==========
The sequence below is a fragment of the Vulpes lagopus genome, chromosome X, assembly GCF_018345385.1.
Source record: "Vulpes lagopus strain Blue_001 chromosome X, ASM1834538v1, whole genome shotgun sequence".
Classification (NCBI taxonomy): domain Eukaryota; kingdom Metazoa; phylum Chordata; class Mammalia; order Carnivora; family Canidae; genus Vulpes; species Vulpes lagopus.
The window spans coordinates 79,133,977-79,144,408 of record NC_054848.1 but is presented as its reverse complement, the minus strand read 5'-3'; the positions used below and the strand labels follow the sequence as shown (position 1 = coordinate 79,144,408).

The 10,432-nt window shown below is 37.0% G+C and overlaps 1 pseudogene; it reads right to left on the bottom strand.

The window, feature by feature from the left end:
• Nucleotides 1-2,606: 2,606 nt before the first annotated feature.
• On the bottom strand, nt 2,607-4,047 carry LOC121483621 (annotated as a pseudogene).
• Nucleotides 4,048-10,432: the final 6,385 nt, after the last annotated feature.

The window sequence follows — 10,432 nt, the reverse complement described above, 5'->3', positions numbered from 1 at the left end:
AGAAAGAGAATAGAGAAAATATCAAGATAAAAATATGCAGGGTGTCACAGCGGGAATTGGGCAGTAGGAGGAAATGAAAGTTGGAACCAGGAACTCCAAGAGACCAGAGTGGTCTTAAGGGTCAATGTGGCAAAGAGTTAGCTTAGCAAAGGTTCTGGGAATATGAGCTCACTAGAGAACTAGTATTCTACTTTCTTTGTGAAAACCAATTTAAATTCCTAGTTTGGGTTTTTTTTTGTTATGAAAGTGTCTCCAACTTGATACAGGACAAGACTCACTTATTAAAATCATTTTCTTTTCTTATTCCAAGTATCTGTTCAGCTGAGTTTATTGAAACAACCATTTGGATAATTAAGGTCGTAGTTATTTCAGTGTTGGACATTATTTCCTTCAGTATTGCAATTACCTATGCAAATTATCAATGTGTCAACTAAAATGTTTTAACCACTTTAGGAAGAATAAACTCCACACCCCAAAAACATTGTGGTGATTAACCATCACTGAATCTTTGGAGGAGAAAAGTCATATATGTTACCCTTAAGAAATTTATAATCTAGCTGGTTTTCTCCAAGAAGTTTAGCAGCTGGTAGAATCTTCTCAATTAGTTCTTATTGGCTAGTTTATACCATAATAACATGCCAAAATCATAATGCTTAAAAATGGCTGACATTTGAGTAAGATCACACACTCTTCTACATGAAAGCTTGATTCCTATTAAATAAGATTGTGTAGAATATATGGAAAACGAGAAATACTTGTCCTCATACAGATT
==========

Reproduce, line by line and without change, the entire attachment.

The sequence below is a fragment of the Vulpes lagopus genome, chromosome X, assembly GCF_018345385.1.
Source record: "Vulpes lagopus strain Blue_001 chromosome X, ASM1834538v1, whole genome shotgun sequence".
Classification (NCBI taxonomy): domain Eukaryota; kingdom Metazoa; phylum Chordata; class Mammalia; order Carnivora; family Canidae; genus Vulpes; species Vulpes lagopus.
The window spans coordinates 79,133,977-79,144,408 of record NC_054848.1 but is presented as its reverse complement, the minus strand read 5'-3'; the positions used below and the strand labels follow the sequence as shown (position 1 = coordinate 79,144,408).

The 10,432-nt window shown below is 37.0% G+C and overlaps 1 pseudogene; it reads right to left on the bottom strand.

The window, feature by feature from the left end:
• Nucleotides 1-2,606: 2,606 nt before the first annotated feature.
• On the bottom strand, nt 2,607-4,047 carry LOC121483621 (annotated as a pseudogene).
• Nucleotides 4,048-10,432: the final 6,385 nt, after the last annotated feature.

The window sequence follows — 10,432 nt, the reverse complement described above, 5'->3', positions numbered from 1 at the left end:
AGAAAGAGAATAGAGAAAATATCAAGATAAAAATATGCAGGGTGTCACAGCGGGAATTGGGCAGTAGGAGGAAATGAAAGTTGGAACCAGGAACTCCAAGAGACCAGAGTGGTCTTAAGGGTCAATGTGGCAAAGAGTTAGCTTAGCAAAGGTTCTGGGAATATGAGCTCACTAGAGAACTAGTATTCTACTTTCTTTGTGAAAACCAATTTAAATTCCTAGTTTGGGTTTTTTTTTGTTATGAAAGTGTCTCCAACTTGATACAGGACAAGACTCACTTATTAAAATCATTTTCTTTTCTTATTCCAAGTATCTGTTCAGCTGAGTTTATTGAAACAACCATTTGGATAATTAAGGTCGTAGTTATTTCAGTGTTGGACATTATTTCCTTCAGTATTGCAATTACCTATGCAAATTATCAATGTGTCAACTAAAATGTTTTAACCACTTTAGGAAGAATAAACTCCACACCCCAAAAACATTGTGGTGATTAACCATCACTGAATCTTTGGAGGAGAAAAGTCATATATGTTACCCTTAAGAAATTTATAATCTAGCTGGTTTTCTCCAAGAAGTTTAGCAGCTGGTAGAATCTTCTCAATTAGTTCTTATTGGCTAGTTTATACCATAATAACATGCCAAAATCATAATGCTTAAAAATGGCTGACATTTGAGTAAGATCACACACTCTTCTACATGAAAGCTTGATTCCTATTAAATAAGATTGTGTAGAATATATGGAAAACGAGAAATACTTGTCCTCATACAGATT